One option to manage this high risk is known as prophylactic bilateral mastectomy. A breast surgeon can remove the majority (but not all) of the breast tissue in both breasts. Because the majority of the breast tissue is removed, there is significantly lower risk for developing breast cancer. However, breast tissue that is too close to the skin, muscle or other vital structures cannot be completely removed. Therefore, there is still a small risk of developing breast cancer after the surgery. Also, the surgery is much more complicated than most breast surgeries such as breast augmentation and carries a higher risk of serious complication.

Once the majority of breast tissue has been removed and the area has healed (many months), there are options to reconstruct the breast and give a more normal appearing breast contour which include breast implant augmentation. However, this reconstructive process is much more complicated than typical breast augmentation and the end result is never as aesthetically pleasing.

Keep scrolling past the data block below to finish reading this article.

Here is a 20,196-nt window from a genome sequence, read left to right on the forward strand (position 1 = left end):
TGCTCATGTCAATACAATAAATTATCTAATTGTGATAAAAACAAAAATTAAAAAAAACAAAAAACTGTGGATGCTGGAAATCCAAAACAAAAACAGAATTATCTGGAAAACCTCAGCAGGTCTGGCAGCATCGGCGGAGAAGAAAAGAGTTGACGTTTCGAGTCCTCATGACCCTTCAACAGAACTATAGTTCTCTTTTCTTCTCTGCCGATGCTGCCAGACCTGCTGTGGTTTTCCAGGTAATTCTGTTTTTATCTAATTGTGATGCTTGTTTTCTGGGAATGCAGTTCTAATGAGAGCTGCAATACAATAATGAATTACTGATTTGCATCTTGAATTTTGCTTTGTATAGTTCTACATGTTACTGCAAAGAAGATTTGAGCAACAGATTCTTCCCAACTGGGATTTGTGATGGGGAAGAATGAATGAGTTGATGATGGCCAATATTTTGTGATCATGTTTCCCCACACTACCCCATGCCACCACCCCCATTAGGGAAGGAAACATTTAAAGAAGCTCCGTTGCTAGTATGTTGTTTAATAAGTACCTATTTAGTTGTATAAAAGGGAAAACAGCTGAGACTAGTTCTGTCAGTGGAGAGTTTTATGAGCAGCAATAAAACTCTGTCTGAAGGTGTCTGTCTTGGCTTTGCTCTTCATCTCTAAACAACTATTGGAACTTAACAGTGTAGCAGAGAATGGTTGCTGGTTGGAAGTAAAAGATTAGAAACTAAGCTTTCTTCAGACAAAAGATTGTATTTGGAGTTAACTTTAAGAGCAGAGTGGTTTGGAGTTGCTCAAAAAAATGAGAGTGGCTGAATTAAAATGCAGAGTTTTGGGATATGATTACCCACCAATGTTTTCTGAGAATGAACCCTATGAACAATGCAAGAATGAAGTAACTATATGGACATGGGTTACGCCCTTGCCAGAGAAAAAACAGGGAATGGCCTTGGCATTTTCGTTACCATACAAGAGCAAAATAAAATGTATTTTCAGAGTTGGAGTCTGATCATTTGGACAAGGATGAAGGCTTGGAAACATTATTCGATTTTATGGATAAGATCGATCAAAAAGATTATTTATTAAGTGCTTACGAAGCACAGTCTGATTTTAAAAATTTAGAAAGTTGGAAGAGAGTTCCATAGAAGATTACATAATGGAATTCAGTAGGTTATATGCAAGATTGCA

I commend Angelina Jolie for publicly sharing her experience with us and undoubtedly inspiring many women facing similar decisions.

I hope this helps answer a few questions!

Ryan Polselli, M.D.